What do you call it if an individual is able to achieve a skill that is completed as it was premorbidly following an injury? recovery of function
What do you call alternative behaviors or strategies used to complete a skill? compensation
Name the 3 types of motor tasks Discrete, serial, continuous
A movement with an obvious beginning and end discrete
A series of discrete tasks combined in a particular sequence serial
Repetitive movements with no distinct beginning and ending continuous
What do you call the type of environment where objects and surfaces surrounding the learner do not change; allows the learner to have full attention on completing the task and is self paced; predictable; no inter-trial variability Closed environment
The type of environment where objects or other people are in motion and the surface is unstable; learner must match action and pace of task to changing environment, unpredictable, inter-trial variability Open environment
Other progressions to motor learning besides open and closed environments. Body stable to body transport, no manipulation of objects to manipulation of objects;
Two types of long term memory non-declarative (implicit): does not require conscious awareness or attention, formed by frequent repetition, reflexive and automatic declarative (explicit): can be consciously recalled and requires awareness and attention; involves association of info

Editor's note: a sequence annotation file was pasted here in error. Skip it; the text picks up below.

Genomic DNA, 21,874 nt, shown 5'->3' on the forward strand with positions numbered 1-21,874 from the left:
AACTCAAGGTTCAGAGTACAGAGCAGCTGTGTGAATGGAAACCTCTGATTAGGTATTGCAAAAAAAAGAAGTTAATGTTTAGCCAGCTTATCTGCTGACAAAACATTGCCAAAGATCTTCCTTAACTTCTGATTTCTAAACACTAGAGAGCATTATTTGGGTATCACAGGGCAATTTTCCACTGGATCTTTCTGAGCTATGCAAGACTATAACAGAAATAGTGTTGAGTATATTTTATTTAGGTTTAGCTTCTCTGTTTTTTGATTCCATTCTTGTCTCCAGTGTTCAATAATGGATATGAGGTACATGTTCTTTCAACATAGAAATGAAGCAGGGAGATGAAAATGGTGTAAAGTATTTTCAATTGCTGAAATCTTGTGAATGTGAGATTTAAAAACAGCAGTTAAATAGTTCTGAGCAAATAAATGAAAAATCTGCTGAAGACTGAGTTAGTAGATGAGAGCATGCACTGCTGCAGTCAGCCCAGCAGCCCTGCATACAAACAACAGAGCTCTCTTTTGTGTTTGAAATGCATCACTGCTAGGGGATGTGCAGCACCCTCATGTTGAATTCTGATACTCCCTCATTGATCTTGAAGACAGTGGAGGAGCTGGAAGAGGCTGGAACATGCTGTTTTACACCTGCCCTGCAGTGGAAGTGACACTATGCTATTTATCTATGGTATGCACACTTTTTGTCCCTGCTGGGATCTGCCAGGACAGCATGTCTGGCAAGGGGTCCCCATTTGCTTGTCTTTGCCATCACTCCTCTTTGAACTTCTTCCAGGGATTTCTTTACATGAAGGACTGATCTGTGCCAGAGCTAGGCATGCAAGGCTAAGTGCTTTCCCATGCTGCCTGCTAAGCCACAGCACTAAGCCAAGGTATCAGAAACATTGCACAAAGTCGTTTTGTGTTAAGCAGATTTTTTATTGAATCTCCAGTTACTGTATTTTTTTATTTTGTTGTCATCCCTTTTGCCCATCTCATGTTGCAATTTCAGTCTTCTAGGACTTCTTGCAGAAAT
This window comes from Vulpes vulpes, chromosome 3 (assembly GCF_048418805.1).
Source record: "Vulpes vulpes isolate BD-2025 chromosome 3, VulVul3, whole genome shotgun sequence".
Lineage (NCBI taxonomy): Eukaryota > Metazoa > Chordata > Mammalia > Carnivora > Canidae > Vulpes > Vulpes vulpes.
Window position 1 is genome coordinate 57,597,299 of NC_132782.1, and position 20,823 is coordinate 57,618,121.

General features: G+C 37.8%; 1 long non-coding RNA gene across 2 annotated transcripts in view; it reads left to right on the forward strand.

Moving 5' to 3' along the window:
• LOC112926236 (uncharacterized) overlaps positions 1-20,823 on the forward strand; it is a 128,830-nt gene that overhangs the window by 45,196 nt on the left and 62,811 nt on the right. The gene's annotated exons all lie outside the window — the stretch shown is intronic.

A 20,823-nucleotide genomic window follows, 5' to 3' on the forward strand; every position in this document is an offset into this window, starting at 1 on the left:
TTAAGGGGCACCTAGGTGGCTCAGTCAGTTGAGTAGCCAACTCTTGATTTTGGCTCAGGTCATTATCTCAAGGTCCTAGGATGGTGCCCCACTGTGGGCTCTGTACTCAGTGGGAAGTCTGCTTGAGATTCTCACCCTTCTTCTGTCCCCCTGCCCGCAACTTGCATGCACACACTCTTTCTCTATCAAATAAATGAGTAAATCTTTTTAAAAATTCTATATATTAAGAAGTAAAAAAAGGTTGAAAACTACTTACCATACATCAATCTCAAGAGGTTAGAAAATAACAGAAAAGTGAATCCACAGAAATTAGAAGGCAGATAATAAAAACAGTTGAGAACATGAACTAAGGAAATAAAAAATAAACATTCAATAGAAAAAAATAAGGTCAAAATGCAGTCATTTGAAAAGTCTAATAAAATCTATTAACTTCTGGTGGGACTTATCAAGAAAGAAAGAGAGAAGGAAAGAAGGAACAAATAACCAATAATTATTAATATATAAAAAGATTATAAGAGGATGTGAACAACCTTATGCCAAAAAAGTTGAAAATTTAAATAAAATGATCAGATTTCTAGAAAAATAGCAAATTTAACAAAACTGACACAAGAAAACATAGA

Fitts and Posner 3 stage model of motor skill acquisition cognitive associative autonomous
System 3 stage model of motor acquisition novice advanced expert
What stage? high variability in performance, minimal adaptability, requires cognition/attention, many errors, time of most improvement; requires massed/blocked practice and frequent constructive feedback with explanation/demo; closed environment cognitive/novice
What stage? makes subtle adjustments, movement is more consistent, performance will improve more gradually, addition of degree of freedom, able to self correct; fading feedback, random practice incorporated, open environment introduced associative/advanced
Which stage? Able to perform in all environments, requires less attn to detail, efficient; open environment, random practice, feedback is summative or bandwidth autonomous/expert
List pre-participation requirements be alert, have adequate attn, possess motivation, demonstrate capacity for memory
thought to reinforce cognitive component of motor learning and shown to enhance motor skill acquisition when paired with physical practice; activates the supplementary motor area mental practice
actively performing a task physical practice
when a task is broken down into components for the learner to practice individually before combining sequence; progressive: when components are combined additively: serial tasks part practice